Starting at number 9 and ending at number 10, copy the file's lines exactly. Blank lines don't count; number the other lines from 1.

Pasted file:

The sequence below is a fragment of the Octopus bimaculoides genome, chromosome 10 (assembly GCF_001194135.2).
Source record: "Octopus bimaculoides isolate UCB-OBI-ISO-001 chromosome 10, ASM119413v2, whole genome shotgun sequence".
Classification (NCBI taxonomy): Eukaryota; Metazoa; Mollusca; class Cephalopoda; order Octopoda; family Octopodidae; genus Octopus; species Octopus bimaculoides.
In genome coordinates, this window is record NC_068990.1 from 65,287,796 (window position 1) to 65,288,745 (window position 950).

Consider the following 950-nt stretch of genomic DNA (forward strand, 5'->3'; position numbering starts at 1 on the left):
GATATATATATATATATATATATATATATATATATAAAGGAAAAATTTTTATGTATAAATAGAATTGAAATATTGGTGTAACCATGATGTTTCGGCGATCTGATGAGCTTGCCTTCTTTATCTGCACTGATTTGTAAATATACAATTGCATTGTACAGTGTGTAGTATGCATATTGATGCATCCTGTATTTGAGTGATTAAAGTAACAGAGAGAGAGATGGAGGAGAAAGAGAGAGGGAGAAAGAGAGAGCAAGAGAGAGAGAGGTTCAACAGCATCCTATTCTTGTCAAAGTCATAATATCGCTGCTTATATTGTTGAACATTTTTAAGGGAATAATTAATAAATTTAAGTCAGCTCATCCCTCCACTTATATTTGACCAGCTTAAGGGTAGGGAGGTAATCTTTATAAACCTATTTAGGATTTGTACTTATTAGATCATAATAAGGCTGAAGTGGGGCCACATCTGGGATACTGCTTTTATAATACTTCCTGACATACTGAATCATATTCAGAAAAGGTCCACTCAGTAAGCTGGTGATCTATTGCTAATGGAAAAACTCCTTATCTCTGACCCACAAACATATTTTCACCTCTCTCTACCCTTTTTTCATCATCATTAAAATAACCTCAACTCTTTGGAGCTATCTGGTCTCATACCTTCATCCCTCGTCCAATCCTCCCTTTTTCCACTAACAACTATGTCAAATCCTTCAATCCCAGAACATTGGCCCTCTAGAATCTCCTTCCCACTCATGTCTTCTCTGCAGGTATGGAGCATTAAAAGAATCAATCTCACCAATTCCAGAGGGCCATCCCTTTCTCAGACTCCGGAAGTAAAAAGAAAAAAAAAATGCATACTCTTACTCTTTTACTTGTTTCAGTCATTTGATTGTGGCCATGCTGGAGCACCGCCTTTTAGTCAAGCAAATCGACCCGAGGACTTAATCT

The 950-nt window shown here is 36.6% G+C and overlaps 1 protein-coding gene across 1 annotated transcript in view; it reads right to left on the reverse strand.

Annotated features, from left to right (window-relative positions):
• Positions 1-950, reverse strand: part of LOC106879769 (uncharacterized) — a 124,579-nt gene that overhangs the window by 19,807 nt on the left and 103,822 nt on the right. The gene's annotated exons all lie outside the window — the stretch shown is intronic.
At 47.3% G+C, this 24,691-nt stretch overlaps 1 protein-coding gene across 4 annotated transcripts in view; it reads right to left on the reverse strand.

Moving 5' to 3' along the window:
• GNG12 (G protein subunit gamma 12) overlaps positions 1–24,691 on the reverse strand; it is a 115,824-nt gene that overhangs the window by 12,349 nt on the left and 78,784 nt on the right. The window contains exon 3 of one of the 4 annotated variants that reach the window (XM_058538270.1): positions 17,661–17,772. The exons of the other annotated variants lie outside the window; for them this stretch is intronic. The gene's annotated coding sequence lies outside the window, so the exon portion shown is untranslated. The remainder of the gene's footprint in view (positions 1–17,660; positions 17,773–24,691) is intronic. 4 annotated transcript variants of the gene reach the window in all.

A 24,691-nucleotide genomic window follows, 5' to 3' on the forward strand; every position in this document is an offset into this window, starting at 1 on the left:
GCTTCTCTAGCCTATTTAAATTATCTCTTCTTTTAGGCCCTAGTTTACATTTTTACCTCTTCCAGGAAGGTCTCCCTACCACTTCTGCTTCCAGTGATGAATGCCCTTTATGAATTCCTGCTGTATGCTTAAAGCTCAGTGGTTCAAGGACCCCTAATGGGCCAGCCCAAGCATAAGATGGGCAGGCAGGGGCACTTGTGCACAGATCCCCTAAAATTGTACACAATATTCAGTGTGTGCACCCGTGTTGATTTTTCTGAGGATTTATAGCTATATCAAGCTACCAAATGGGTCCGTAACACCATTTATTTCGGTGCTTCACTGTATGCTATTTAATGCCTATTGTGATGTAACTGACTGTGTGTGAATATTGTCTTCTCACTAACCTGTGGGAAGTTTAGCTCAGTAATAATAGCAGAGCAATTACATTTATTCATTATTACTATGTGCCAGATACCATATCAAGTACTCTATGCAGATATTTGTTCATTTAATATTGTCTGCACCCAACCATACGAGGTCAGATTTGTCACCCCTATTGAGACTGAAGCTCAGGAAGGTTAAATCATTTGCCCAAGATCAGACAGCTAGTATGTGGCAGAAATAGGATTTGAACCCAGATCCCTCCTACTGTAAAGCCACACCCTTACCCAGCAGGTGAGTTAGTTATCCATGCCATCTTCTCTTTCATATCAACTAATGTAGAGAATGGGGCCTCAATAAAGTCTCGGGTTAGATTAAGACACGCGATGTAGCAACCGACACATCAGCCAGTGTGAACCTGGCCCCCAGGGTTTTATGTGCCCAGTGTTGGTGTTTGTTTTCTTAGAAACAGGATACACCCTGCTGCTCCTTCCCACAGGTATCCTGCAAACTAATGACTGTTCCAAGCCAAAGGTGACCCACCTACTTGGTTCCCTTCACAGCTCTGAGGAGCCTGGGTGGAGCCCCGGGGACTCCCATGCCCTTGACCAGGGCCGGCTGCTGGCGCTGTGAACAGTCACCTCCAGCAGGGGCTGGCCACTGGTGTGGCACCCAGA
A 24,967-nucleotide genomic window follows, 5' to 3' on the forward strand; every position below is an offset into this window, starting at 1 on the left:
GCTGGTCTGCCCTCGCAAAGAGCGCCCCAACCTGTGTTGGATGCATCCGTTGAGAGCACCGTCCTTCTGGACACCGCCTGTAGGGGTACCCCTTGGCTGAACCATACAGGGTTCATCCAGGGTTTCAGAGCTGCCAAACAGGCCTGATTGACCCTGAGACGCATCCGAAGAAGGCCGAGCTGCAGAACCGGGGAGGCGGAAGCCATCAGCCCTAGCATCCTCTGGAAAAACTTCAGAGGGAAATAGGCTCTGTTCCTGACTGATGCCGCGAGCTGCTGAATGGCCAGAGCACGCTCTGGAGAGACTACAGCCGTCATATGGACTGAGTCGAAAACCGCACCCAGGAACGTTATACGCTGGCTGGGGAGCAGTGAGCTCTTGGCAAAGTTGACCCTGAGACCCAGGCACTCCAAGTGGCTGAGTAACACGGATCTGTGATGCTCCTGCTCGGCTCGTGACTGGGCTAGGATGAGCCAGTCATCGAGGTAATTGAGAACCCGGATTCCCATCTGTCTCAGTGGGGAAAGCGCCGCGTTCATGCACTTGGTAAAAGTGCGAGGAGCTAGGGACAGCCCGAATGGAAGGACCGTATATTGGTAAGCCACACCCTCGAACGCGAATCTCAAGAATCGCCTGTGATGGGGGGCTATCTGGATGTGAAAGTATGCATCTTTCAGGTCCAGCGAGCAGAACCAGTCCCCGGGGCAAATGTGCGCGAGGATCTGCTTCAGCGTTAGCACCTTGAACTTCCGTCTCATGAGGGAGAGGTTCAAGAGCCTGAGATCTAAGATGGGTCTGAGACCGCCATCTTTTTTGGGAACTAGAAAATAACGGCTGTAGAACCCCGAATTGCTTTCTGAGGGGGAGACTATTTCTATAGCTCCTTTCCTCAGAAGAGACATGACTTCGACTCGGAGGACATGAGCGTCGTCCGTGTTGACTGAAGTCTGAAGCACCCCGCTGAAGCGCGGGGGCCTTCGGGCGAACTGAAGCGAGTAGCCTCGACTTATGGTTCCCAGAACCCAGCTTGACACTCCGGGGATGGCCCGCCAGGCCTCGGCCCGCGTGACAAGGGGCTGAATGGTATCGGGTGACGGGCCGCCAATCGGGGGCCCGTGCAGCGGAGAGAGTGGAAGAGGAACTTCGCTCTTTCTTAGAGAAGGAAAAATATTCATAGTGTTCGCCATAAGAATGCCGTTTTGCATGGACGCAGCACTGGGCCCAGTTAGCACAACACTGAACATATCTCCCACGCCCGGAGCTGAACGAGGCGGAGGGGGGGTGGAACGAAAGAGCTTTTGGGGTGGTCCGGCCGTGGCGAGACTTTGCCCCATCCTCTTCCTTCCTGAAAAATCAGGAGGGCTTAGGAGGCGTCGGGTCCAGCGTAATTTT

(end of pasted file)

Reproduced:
• Positions 1-950, reverse strand: part of LOC106879769 (uncharacterized) — a 124,579-nt gene that overhangs the window by 19,807 nt on the left and 103,822 nt on the right. The gene's annotated exons all lie outside the window — the stretch shown is intronic.
At 47.3% G+C, this 24,691-nt stretch overlaps 1 protein-coding gene across 4 annotated transcripts in view; it reads right to left on the reverse strand.